9/11 and American Muslims
I had just started my sophomore year at Vanderbilt University when my mom called me in tears. The only words I could make out were “baba” (dad) and “CNN.” My dad was a New York City yellow cab driver, and she wanted me to turn on CNN to see what had happened to the Twin Towers. I went into shock as soon as I saw the gruesome sight on TV, but luckily my dad called us later to say he was safe and sound in Midtown at the time of the attack.
A new reality set in a few days later. We feared Islamophobic hate crimes. My dad shaved his moustache and stayed home for a few weeks to avoid any attacks. I immediately thought of Korematsu v. United States, a court case in which the Supreme Court allowed the U.S. government to round up Japanese-Americans in internment camps. However, less than a week after the 9/11 attacks, George W. Bush took America in a direction that is almost unimaginable today by making his famous “Islam is Peace” speech:
America counts millions of Muslims amongst our citizens, and Muslims make an incredibly valuable contribution to our country. Muslims are doctors, lawyers, law professors, members of the military, entrepreneurs, shopkeepers, moms and dads. And they need to be treated with respect. In our anger and emotion, our fellow Americans must treat each other with respect.
In our darkest hour, we were still America.
A country without a plan
In the years since 9/11, we gave up on our values and our common sense. We invaded Iraq based on carefully fabricated lies, and we created a power vacuum in Iraq that led to a fierce proxy war between Iran and Saudi Arabia. We expanded our conflict into a total of 8 Muslim countries through drones and special warfare. A generation of young Muslims around the world grew up with nothing but Guantanamo Bay, Abu Ghraib, dehumanizing civil wars, and drone attacks as their image of America.
During the time we distracted ourselves, authoritarian regimes outflanked us. Russia overran Georgia, destroyed Ukraine, and annexed Crimea. China emerged as an economic power and made rapid advances in technology. We even surrendered our democracy to Russian manipulation in the 2016 elections. Our President is currently asking other foreign countries to intervene in the 2020 elections. The sad reality is we are a country without a plan, and we are barely able to prevent our foreign rivals from intervening in our internal politics.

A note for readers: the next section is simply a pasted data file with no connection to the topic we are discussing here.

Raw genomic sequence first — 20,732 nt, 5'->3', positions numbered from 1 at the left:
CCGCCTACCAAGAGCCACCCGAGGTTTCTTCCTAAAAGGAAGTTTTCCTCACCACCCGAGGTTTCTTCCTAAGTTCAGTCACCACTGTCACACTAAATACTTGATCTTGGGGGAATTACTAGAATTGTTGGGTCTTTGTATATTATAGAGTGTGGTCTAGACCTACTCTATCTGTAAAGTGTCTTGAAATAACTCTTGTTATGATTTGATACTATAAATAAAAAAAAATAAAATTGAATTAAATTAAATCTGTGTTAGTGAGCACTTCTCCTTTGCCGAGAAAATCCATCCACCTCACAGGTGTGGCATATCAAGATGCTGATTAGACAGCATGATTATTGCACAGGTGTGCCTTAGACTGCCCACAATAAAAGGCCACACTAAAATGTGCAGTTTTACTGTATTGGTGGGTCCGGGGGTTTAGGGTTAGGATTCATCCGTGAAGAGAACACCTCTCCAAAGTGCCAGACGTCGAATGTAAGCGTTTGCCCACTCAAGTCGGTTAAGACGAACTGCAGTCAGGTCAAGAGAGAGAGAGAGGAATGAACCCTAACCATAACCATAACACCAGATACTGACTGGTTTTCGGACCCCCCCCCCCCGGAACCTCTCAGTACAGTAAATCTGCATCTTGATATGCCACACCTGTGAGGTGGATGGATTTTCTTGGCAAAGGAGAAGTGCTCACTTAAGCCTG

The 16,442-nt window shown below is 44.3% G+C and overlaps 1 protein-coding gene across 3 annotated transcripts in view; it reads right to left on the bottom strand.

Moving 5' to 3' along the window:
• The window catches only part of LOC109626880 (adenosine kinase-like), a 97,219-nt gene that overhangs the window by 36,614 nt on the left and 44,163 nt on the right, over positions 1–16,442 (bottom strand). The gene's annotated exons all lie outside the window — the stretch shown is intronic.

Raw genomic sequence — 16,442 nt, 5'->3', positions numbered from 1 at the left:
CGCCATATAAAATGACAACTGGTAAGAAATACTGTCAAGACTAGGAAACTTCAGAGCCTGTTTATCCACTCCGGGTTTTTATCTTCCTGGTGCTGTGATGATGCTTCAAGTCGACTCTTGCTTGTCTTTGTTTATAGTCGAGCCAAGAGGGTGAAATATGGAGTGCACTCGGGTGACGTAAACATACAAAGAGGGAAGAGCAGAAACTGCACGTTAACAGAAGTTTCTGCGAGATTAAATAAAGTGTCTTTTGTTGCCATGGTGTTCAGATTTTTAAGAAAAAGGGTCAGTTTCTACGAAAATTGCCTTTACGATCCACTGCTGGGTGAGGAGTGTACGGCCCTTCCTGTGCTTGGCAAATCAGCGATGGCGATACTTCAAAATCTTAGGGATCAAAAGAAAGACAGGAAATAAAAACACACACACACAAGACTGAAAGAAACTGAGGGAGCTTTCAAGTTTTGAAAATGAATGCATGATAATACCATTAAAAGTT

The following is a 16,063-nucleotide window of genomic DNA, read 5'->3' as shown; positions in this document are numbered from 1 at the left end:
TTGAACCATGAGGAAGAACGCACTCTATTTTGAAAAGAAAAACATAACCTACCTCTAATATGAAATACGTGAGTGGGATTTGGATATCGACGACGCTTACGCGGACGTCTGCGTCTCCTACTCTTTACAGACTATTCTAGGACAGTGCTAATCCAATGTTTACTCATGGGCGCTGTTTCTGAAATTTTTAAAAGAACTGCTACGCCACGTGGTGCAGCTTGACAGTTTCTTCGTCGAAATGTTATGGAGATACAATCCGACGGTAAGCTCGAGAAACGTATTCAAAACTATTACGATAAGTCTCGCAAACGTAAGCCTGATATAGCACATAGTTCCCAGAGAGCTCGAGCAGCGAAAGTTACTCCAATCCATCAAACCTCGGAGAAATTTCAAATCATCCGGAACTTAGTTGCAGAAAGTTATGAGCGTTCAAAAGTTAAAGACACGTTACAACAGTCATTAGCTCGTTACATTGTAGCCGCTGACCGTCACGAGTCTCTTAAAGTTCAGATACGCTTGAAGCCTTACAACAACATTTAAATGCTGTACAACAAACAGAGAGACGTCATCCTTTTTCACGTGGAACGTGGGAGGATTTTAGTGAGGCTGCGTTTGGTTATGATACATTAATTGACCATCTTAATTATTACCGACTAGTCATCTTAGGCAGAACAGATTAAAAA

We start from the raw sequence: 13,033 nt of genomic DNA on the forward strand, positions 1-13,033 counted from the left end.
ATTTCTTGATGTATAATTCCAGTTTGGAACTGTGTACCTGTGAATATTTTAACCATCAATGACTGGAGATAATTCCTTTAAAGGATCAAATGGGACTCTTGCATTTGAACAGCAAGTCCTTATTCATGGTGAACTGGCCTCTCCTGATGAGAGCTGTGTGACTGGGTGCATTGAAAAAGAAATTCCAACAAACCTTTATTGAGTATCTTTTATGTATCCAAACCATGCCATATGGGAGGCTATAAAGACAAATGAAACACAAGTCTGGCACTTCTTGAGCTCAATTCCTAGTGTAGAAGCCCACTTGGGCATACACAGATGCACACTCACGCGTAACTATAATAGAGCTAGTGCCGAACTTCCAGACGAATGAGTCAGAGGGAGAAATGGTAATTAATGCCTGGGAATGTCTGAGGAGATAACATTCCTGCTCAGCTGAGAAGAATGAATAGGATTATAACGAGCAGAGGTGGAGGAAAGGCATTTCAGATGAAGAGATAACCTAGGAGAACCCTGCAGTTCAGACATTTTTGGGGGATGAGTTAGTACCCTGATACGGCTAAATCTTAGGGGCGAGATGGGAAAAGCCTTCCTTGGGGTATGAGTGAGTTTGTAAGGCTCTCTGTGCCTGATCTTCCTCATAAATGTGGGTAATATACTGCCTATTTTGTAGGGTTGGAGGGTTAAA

A new foreign policy
America needs a second wind. Congress has significant constitutional authority in shaping our foreign policy, and Congress must reassert that authority against the executive branch. The Framers never intended to give the executive branch a blank check to wage permanent war. We have been in a state of permanent war both inside and outside the United States since 9/11. We must bring our troops home from Afghanistan, Iraq and Syria and advocate for peace. We must have this discussion as a matter of public record instead of blindly reacting to conflicts.
We must formulate a new foreign policy based on democracy, human rights and international cooperation. We must develop our soft power. We must grow the American economy. We must educate every American. We must rebuild our diplomatic and intelligence capabilities. We must restore our reputation as a predictable and reliable ally. We must prevent our educational institutions, corporations, and government officials from developing business ties with authoritarian states that threaten our national security. We must project our soft power to counter the rise of authoritarianism.